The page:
The 2013 leaks from Edward Snowden, which revealed the NSA’s deep penetration of the telecommunications company Huawei’s China-based servers, also jarred Chinese officials, according to a former senior intelligence analyst.

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By about 2010, two former CIA officials recalled, the Chinese security services had instituted a sophisticated travel intelligence program, developing databases that tracked flights and passenger lists for espionage purposes. “We looked at it very carefully,” said the former senior CIA official. China’s spies “were actively using that for counterintelligence and offensive intelligence. The capability was there and was being utilized.” China had also stepped up its hacking efforts targeting biometric and passenger data from transit hubs, former intelligence officials say—including a successful hack by Chinese intelligence of biometric data from Bangkok’s international airport.

To be sure, China had stolen plenty of data before discovering how deeply infiltrated it was by U.S. intelligence agencies. However, the shake-up between 2010 and 2012 gave Beijing an impetus not only to go after bigger, riskier targets, but also to put together the infrastructure needed to process the purloined information. It was around this time, said a former senior NSA official, that Chinese intelligence agencies transitioned from merely being able to steal large datasets en masse to actually rapidly sifting through information from within them for use. U.S. officials also began to observe that intelligence facilities within China were being physically co-located near language and data processing centers, said this person.

For U.S. intelligence personnel, these new capabilities made China’s successful hack of the U.S. Office of Personnel Management (OPM) that much more chilling. During the OPM breach, Chinese hackers stole detailed, often highly sensitive personnel data from 21.5 million current and former U.S. officials, their spouses, and job applicants, including health, residency, employment, fingerprint, and financial data. In some cases, details from background investigations tied to the granting of security clearances—investigations that can delve deeply into individuals’ mental health records, their sexual histories and proclivities, and whether a person’s relatives abroad may be subject to government blackmail—were stolen as well. Though the United States did not disclose the breach until 2015, U.S. intelligence officials became aware of the initial OPM hack in 2012, said the former counterintelligence executive. (It’s not clear precisely when the compromise actually happened.)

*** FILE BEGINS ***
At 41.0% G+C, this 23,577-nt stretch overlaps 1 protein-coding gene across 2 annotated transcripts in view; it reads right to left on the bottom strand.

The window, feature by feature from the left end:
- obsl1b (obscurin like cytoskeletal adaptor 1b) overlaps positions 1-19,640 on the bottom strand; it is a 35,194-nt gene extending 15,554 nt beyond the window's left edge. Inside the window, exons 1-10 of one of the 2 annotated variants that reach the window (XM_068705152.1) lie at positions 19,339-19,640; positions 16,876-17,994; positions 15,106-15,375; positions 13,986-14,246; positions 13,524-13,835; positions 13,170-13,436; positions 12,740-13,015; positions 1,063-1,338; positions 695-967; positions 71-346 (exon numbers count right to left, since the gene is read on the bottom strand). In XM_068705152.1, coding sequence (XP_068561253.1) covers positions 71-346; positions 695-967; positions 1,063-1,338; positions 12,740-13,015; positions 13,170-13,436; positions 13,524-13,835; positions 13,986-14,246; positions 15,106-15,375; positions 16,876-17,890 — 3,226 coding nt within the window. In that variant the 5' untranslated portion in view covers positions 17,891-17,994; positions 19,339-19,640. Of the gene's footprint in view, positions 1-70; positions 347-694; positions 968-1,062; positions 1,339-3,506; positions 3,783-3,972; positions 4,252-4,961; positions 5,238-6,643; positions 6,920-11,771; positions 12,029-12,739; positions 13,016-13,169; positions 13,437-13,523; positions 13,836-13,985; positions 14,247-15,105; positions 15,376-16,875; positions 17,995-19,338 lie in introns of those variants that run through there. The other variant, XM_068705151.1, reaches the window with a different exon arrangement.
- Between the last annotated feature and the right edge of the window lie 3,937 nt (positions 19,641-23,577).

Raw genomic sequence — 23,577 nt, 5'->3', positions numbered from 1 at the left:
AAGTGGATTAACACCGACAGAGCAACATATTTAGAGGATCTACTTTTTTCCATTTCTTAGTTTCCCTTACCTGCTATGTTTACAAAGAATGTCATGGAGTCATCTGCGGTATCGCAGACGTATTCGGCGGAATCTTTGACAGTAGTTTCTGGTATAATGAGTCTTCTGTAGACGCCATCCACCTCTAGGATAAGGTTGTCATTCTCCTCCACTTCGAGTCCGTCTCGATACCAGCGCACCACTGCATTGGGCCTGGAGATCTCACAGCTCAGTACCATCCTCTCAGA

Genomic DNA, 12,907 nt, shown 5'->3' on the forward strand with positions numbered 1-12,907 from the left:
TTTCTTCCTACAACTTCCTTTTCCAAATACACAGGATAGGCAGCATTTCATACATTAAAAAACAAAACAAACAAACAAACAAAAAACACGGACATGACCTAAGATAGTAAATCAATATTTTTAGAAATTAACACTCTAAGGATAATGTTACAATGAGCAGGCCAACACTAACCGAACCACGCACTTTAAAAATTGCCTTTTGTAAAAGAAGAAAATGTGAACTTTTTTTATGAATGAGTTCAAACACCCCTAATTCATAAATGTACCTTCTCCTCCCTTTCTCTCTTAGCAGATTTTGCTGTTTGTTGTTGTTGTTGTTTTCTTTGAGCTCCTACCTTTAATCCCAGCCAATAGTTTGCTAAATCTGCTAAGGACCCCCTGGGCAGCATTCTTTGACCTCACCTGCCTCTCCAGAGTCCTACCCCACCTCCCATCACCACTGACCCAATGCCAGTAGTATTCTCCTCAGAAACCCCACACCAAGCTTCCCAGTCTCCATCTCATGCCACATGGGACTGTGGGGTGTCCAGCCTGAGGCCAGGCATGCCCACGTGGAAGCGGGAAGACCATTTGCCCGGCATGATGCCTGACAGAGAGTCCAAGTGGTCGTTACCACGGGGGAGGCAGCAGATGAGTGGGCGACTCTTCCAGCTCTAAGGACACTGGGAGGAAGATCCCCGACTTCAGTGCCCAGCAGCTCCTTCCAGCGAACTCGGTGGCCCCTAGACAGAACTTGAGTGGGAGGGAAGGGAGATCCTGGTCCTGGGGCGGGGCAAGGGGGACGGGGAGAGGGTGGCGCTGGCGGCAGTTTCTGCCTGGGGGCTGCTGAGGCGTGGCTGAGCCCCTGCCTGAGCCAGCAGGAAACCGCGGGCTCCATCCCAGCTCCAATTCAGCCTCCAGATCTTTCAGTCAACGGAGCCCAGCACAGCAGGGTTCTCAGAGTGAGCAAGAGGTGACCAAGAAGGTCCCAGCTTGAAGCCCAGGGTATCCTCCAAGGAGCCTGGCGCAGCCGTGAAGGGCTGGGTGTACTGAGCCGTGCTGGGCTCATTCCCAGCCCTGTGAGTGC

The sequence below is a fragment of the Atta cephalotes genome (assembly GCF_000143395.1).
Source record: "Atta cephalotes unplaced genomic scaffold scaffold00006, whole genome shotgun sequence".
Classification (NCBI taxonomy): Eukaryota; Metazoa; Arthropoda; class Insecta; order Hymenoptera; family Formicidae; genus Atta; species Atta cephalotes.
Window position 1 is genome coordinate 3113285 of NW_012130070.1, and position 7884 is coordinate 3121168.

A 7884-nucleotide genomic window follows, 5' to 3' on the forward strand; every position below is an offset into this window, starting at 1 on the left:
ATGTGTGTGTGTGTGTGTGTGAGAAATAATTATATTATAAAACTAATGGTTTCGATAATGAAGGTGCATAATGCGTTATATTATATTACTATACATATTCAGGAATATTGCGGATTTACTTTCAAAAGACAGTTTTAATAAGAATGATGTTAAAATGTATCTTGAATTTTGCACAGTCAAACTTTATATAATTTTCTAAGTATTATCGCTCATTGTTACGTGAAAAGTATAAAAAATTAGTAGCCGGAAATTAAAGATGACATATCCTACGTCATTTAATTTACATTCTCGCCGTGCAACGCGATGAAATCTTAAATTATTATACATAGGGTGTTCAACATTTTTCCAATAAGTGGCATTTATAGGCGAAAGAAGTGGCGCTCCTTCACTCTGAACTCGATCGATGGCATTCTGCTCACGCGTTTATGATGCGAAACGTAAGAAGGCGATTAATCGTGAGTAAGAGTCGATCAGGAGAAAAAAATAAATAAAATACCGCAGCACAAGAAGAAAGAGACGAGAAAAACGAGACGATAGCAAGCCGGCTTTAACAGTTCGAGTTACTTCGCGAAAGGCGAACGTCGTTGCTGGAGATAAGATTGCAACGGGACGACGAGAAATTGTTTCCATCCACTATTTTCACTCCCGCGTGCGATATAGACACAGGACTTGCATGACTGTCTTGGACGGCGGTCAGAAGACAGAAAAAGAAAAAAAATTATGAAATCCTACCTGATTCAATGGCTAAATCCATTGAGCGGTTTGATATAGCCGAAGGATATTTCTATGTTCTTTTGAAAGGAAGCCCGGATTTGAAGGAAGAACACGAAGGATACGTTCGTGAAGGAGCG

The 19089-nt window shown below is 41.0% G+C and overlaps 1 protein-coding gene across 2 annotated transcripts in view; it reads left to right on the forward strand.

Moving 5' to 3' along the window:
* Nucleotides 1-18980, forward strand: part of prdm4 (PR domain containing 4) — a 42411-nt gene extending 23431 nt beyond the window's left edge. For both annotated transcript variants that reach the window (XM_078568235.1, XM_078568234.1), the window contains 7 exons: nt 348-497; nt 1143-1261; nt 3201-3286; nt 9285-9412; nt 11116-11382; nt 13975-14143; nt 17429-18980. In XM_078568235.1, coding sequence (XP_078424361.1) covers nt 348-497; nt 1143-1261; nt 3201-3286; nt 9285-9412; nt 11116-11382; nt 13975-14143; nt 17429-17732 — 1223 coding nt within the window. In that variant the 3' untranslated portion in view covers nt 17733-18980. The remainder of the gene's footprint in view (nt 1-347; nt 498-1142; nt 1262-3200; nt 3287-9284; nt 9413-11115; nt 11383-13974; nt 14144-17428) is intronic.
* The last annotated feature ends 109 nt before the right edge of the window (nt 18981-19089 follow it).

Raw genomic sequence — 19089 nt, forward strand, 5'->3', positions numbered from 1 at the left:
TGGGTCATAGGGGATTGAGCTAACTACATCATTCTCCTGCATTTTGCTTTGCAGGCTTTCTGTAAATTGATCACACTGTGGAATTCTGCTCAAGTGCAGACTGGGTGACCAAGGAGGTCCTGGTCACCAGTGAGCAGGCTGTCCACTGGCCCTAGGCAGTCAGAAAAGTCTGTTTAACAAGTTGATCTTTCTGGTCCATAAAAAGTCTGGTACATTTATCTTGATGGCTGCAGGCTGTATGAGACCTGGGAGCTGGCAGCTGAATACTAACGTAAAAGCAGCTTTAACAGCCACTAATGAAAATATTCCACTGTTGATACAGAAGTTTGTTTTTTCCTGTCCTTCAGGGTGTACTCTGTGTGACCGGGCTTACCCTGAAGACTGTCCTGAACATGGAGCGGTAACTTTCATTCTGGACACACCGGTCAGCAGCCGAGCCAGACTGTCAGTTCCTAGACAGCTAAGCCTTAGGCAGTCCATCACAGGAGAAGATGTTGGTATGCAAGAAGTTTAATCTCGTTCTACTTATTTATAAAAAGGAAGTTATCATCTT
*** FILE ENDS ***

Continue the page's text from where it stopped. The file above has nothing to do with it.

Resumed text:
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For some at the CIA, recalled Gail Helt, a former CIA China analyst, the reaction to the OPM breach was, “Oh my God, what is this going to mean for everybody who had ever traveled to China? But also what is it going to mean for people who we had formally recruited, people who might be suspected of talking to us, people who had family members there? And what will this mean for agency efforts to recruit people in the future? It was terrifying. Absolutely terrifying.” Many feared the aftershocks would be widespread. “The concern just wasn’t that [the OPM hack] would curtail info inside China,” said a former senior national security official. “The U.S. and China bump up against each other around the world. It opened up a global Pandora’s box of problems.”

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. During this same period, U.S. officials concluded that Russian intelligence officials, likely exploiting a difference in payroll payments between real State Department employees and undercover CIA officers, had identified some of the CIA personnel working at the U.S. Embassy in Moscow. Officials thought that this insight may have come from data derived from the OPM hack, provided by the Chinese to their Russian counterparts. U.S. officials also wondered whether the OPM hack could be related to an uptick in attempted recruitments by Chinese intelligence of Chinese American translators working for U.S. intelligence agencies when they visited family in China. “We also thought they were trying to get Mandarin speakers to apply for jobs as translators” within the U.S. intelligence community, recalled the former senior counterintelligence official. U.S. officials believed that Chinese intelligence was giving their agents “instructions on how to pass a polygraph.”

But after the OPM breach, anomalies began to multiply. In 2012, senior U.S. spy hunters began to puzzle over some “head-scratchers”: In a few cases, spouses of U.S. officials whose sensitive work should have been difficult to discern were being approached by Chinese and Russian intelligence operatives abroad, according to the former counterintelligence executive. In one case, Chinese operatives tried to harass and entrap a U.S. official’s wife while she accompanied her children on a school field trip to China. “The MO is that, usually at the end of the trip, the lightbulb goes on [and the foreign intelligence service identifies potential persons of interest]. But these were from day one, from the airport onward,” the former official said.

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Source: China’s Secret War for U.S. Data Blew American Spies’ Cover